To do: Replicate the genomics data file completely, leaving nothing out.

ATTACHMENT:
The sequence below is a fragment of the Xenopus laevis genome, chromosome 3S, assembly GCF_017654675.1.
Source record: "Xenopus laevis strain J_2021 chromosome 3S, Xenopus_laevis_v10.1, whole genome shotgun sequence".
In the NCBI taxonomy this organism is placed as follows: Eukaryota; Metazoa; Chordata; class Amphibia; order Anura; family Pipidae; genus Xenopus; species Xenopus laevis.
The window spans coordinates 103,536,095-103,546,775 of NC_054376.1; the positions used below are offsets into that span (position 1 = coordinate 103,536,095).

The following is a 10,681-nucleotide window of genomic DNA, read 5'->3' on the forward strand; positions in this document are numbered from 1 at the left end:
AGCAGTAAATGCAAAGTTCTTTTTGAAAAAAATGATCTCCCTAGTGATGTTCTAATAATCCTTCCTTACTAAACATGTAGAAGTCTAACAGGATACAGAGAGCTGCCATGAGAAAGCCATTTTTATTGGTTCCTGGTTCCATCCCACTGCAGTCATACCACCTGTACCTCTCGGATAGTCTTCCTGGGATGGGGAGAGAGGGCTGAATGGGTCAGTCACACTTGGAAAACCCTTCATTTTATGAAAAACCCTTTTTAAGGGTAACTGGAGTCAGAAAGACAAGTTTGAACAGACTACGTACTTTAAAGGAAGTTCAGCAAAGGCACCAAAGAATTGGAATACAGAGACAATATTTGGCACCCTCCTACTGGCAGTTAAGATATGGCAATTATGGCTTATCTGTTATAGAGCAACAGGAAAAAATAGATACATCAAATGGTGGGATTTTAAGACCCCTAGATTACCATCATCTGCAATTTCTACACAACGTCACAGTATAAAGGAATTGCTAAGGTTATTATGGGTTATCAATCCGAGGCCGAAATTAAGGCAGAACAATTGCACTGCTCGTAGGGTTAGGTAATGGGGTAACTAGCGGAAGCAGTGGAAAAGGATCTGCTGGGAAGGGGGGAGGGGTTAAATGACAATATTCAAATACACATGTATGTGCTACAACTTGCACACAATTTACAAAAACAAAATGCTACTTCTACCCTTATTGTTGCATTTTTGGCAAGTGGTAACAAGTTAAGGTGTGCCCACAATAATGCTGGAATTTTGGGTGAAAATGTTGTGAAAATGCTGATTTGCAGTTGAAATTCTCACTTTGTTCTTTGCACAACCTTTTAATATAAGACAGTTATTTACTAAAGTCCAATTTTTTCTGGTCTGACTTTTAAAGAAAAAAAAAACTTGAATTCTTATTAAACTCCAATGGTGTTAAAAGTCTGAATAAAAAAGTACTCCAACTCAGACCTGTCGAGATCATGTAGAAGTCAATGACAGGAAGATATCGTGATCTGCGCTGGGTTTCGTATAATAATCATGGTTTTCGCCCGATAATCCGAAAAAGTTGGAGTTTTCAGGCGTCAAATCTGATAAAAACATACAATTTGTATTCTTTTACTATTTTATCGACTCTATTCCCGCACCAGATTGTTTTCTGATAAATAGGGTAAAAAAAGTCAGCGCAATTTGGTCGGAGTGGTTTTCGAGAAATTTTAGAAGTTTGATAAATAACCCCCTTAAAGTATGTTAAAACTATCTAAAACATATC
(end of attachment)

The sequence below is a fragment of the Xenopus laevis genome, chromosome 3S, assembly GCF_017654675.1.
Source record: "Xenopus laevis strain J_2021 chromosome 3S, Xenopus_laevis_v10.1, whole genome shotgun sequence".
In the NCBI taxonomy this organism is placed as follows: Eukaryota; Metazoa; Chordata; class Amphibia; order Anura; family Pipidae; genus Xenopus; species Xenopus laevis.
The window spans coordinates 103,536,095-103,546,775 of NC_054376.1; the positions used below are offsets into that span (position 1 = coordinate 103,536,095).

The following is a 10,681-nucleotide window of genomic DNA, read 5'->3' on the forward strand; positions in this document are numbered from 1 at the left end:
AGCAGTAAATGCAAAGTTCTTTTTGAAAAAAATGATCTCCCTAGTGATGTTCTAATAATCCTTCCTTACTAAACATGTAGAAGTCTAACAGGATACAGAGAGCTGCCATGAGAAAGCCATTTTTATTGGTTCCTGGTTCCATCCCACTGCAGTCATACCACCTGTACCTCTCGGATAGTCTTCCTGGGATGGGGAGAGAGGGCTGAATGGGTCAGTCACACTTGGAAAACCCTTCATTTTATGAAAAACCCTTTTTAAGGGTAACTGGAGTCAGAAAGACAAGTTTGAACAGACTACGTACTTTAAAGGAAGTTCAGCAAAGGCACCAAAGAATTGGAATACAGAGACAATATTTGGCACCCTCCTACTGGCAGTTAAGATATGGCAATTATGGCTTATCTGTTATAGAGCAACAGGAAAAAATAGATACATCAAATGGTGGGATTTTAAGACCCCTAGATTACCATCATCTGCAATTTCTACACAACGTCACAGTATAAAGGAATTGCTAAGGTTATTATGGGTTATCAATCCGAGGCCGAAATTAAGGCAGAACAATTGCACTGCTCGTAGGGTTAGGTAATGGGGTAACTAGCGGAAGCAGTGGAAAAGGATCTGCTGGGAAGGGGGGAGGGGTTAAATGACAATATTCAAATACACATGTATGTGCTACAACTTGCACACAATTTACAAAAACAAAATGCTACTTCTACCCTTATTGTTGCATTTTTGGCAAGTGGTAACAAGTTAAGGTGTGCCCACAATAATGCTGGAATTTTGGGTGAAAATGTTGTGAAAATGCTGATTTGCAGTTGAAATTCTCACTTTGTTCTTTGCACAACCTTTTAATATAAGACAGTTATTTACTAAAGTCCAATTTTTTCTGGTCTGACTTTTAAAGAAAAAAAAAACTTGAATTCTTATTAAACTCCAATGGTGTTAAAAGTCTGAATAAAAAAGTACTCCAACTCAGACCTGTCGAGATCATGTAGAAGTCAATGACAGGAAGATATCGTGATCTGCGCTGGGTTTCGTATAATAATCATGGTTTTCGCCCGATAATCCGAAAAAGTTGGAGTTTTCAGGCGTCAAATCTGATAAAAACATACAATTTGTATTCTTTTACTATTTTATCGACTCTATTCCCGCACCAGATTGTTTTCTGATAAATAGGGTAAAAAAAGTCAGCGCAATTTGGTCGGAGTGGTTTTCGAGAAATTTTAGAAGTTTGATAAATAACCCCCTTAAAGTATGTTAAAACTATCTAAAACATATC